Rejection as a whole is not a great reason to run out and self-publish. I mean, think about it: “Everyone else hates it, so why not punish readers with it? To the Resentmentmobile!” But — but! — sometimes, the overall pattern of rejection does indicate value in self-publishing. Getting a lot of those “it’s good, but I can’t do anything with it” rejections tells you that the risk-averse industry isn’t willing to, duh, take a risk. So, you can absorb the risk and self-publish.


Recommended Posts


  1. “it’s good, but I can’t do anything with it”

    If I had a dollar for every time I heard that. One of the most frustrating things to hear from an editor…

  2. as long as it is good and not arrogance

  3. Last week I read an article on Yahoo ( about an author who self published an ebook this past summer, offering it at a price of 99 cents. She’s sold over 400,000 copies so far and made the best seller lists. She said that she had shopped her story around and a dozen publishers and over 100 literary agents rejected it, saying it was “too much of a risk”.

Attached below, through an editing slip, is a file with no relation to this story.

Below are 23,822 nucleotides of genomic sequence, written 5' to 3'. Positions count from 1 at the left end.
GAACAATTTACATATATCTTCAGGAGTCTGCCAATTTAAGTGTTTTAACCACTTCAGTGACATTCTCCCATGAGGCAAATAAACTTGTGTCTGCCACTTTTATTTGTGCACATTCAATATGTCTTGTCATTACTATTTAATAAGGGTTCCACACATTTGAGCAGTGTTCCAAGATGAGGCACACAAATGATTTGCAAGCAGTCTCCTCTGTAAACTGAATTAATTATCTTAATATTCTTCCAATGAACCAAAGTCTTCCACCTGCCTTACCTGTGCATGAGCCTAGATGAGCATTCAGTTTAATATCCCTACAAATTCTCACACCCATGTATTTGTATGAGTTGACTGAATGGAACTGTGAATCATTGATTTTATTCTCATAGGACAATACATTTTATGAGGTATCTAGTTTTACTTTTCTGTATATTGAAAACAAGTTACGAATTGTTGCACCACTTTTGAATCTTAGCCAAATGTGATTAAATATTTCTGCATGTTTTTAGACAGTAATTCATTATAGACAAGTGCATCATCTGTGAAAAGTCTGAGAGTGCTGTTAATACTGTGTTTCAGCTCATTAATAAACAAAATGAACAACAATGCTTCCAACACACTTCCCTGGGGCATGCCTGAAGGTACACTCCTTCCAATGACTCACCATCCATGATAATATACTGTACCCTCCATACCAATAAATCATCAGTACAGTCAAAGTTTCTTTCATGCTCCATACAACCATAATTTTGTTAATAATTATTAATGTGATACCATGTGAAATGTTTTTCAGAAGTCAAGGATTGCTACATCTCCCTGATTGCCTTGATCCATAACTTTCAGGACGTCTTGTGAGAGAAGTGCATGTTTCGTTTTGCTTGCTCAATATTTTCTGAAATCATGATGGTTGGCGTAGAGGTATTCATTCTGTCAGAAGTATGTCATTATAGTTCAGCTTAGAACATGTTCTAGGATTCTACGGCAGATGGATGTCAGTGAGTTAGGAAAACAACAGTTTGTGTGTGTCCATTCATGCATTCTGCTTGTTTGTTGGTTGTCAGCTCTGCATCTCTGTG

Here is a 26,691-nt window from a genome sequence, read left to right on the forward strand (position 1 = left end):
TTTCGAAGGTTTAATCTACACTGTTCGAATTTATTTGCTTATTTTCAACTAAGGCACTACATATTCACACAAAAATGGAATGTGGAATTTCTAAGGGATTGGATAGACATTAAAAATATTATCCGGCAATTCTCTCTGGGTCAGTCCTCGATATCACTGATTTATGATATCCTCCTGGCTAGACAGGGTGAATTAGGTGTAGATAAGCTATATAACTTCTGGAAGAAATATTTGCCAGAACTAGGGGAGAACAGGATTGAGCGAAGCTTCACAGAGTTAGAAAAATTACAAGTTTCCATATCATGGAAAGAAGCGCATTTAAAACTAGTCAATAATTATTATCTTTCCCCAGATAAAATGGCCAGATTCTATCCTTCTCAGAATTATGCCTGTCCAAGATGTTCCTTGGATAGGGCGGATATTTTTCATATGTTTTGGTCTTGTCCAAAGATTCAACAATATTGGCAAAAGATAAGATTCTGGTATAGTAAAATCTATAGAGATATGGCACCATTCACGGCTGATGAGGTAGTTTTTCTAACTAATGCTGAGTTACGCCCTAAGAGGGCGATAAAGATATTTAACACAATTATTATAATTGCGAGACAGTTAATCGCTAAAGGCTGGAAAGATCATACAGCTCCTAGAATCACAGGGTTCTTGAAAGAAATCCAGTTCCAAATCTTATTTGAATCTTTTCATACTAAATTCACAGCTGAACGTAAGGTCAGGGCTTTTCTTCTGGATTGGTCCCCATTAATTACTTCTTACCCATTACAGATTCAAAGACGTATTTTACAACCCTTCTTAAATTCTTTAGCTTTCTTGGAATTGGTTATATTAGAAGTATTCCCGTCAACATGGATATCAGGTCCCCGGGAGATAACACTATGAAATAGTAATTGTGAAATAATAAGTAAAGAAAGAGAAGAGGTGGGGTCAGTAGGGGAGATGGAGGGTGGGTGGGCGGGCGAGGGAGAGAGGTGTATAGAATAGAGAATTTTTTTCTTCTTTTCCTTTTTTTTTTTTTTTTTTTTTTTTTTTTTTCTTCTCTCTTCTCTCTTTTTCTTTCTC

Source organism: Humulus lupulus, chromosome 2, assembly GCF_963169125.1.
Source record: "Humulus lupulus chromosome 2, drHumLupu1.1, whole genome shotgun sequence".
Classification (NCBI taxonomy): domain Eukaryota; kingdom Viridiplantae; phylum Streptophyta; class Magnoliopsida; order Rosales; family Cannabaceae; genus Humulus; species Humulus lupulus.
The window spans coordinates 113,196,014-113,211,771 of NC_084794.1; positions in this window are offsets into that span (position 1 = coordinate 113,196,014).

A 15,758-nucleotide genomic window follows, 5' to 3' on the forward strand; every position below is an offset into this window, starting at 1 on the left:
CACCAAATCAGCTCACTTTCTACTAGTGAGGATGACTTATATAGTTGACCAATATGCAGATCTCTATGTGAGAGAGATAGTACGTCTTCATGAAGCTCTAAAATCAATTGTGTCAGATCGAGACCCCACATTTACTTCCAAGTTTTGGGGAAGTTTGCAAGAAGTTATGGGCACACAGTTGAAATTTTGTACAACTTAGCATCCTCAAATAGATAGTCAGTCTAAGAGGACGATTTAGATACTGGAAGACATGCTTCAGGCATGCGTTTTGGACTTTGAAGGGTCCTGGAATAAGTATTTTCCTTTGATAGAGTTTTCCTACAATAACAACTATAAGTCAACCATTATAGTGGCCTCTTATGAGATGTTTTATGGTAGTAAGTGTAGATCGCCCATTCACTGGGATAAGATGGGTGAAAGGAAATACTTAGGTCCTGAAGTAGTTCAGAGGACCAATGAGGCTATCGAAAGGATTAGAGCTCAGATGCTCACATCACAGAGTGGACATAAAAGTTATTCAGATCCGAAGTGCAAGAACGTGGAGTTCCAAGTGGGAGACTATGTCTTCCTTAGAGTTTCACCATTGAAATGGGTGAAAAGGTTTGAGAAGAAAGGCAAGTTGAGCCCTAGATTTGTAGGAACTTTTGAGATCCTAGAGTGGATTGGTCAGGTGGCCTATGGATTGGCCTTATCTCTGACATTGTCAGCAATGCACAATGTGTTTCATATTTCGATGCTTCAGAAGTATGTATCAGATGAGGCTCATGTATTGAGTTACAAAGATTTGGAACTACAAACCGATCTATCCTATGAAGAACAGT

Obviously not your average results of self publishing, but certainly an example that industry “experts” don’t know everything. Really, there’s no point in not taking the chance when it comes to self publishing.

  4. Back in 1993 I had an appointment at WW Norton to show a portfolio of my “Hardley-Dangerous” series of biker photos that had been exhibited in a couple galleries with the goal of a coffee table book.

    Everyone up there who saw it loved my photos until the National Sales Manager was called in and all he said, “really nice photos but I don’t think these people buy books.” and walked out.

    After that all the art people suggested I publish it myself and “sell it out of your saddlebags.”

    WW Norton’s mistake because after ’93 there was explosive in the motorcycle industry.

    Sadly I still haven’t self-published the book. Maybe now is the time…

Comments are closed for this article!